"THY KINGDOM COME."

Do any question that the ultimate good, for which all mankind hope, will be realized? Why should any doubt? "Because it has been so long looked for but never attained." some may answer. Here, however, we must not forget that a great change has come to the world in late years, a change which is vastly greater than anything known in the past. Things are far better for mankind at large than they ever were before; hitherto unknown resources are being discovered, so that it now seems actually puerile to talk of possible want because some source of supply seems to be exhausted. No thoughtful person can deny that there is abundance for all human need, the question is only as to the "industry, intelligence, and integrity" required on every side to make the supply available for all,—in other words, the righteousness which sees the infinite provisions and demands of God's law, and which is ever ready to lay hold upon the former and to obey the latter.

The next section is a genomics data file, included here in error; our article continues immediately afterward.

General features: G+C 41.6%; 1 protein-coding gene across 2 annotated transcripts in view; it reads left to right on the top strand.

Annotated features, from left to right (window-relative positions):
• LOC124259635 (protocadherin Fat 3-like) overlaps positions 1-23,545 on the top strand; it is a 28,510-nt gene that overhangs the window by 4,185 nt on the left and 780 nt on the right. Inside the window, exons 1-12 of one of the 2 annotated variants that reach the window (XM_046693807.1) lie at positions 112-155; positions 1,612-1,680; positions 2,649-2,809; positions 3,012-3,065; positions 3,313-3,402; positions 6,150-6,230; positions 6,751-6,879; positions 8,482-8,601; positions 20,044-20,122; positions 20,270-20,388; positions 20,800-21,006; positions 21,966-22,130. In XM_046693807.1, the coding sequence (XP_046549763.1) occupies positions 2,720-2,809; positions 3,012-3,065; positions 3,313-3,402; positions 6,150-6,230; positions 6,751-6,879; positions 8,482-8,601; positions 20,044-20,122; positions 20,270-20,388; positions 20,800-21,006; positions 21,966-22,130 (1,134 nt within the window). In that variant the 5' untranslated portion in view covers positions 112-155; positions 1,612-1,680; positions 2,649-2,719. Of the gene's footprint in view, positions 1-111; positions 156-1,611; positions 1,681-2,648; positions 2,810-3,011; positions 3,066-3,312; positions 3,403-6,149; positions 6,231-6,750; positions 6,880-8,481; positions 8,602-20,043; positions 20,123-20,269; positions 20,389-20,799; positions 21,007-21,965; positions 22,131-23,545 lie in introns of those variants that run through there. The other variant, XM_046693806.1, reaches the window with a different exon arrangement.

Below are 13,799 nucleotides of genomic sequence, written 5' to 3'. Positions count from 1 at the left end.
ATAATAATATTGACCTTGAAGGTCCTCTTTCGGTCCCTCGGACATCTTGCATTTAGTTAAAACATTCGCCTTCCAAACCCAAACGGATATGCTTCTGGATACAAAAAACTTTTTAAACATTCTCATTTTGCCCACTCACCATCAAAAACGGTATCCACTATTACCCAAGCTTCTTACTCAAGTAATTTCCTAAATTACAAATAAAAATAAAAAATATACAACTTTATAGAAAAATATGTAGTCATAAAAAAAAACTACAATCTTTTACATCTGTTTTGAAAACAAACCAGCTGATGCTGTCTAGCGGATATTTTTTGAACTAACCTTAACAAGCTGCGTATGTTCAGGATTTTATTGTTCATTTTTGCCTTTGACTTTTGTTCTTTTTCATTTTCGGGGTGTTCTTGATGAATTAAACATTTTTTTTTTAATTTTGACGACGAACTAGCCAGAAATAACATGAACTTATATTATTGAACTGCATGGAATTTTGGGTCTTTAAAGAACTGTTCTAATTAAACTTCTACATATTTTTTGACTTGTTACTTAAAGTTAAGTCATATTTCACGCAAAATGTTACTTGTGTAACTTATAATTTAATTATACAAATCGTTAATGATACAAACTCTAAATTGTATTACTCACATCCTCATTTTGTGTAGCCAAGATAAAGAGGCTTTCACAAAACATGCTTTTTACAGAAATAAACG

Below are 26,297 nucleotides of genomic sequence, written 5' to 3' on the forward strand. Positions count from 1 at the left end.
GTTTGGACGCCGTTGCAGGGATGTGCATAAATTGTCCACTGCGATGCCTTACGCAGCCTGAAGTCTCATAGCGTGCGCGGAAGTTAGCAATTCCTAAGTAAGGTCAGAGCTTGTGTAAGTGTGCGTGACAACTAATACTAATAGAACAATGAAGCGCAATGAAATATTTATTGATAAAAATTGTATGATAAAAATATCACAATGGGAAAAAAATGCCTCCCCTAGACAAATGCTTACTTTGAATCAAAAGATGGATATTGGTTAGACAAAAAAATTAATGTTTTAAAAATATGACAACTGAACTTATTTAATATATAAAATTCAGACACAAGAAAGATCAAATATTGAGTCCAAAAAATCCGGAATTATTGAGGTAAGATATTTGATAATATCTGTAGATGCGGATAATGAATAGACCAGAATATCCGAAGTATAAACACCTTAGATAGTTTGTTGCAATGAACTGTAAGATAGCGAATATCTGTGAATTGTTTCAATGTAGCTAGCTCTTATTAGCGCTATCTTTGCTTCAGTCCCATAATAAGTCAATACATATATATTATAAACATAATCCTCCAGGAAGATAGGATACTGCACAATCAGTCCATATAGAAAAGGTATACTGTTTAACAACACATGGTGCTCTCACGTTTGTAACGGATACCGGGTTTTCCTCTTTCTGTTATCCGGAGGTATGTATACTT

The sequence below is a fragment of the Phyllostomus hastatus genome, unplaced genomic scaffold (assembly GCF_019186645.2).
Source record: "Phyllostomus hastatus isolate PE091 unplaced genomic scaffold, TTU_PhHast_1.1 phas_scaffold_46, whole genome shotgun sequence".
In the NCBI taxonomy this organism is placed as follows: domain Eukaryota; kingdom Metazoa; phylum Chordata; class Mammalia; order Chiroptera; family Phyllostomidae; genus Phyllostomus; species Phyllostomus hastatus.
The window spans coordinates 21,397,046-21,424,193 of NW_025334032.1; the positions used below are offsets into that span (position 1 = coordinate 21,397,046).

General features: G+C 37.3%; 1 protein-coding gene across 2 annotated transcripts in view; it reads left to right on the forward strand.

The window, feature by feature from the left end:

In the 72d Psalm we have a wonderful word-picture of the reign of righteousness, the coming of God's kingdom, for which so many pray daily, with little hope that it will come in their time although it was two thousand years ago that Christ Jesus commanded his disciples to announce it as "at hand." The psalmist had declared that righteousness, peace, and abundance were to be the characteristics of the Christly reign, and that the ideal ruler should "save the children of the needy," and should "break in pieces the oppressor." How this should be done is indicated in the words, "He shall come down like rain upon the mown grass: as showers that water the earth." No aggressive material sovereignty this, but rather a spiritual power so mighty that "all kings shall fall down before him: all nations shall serve him."

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Letters
LETTERS TO OUR LEADER
January 30, 1909
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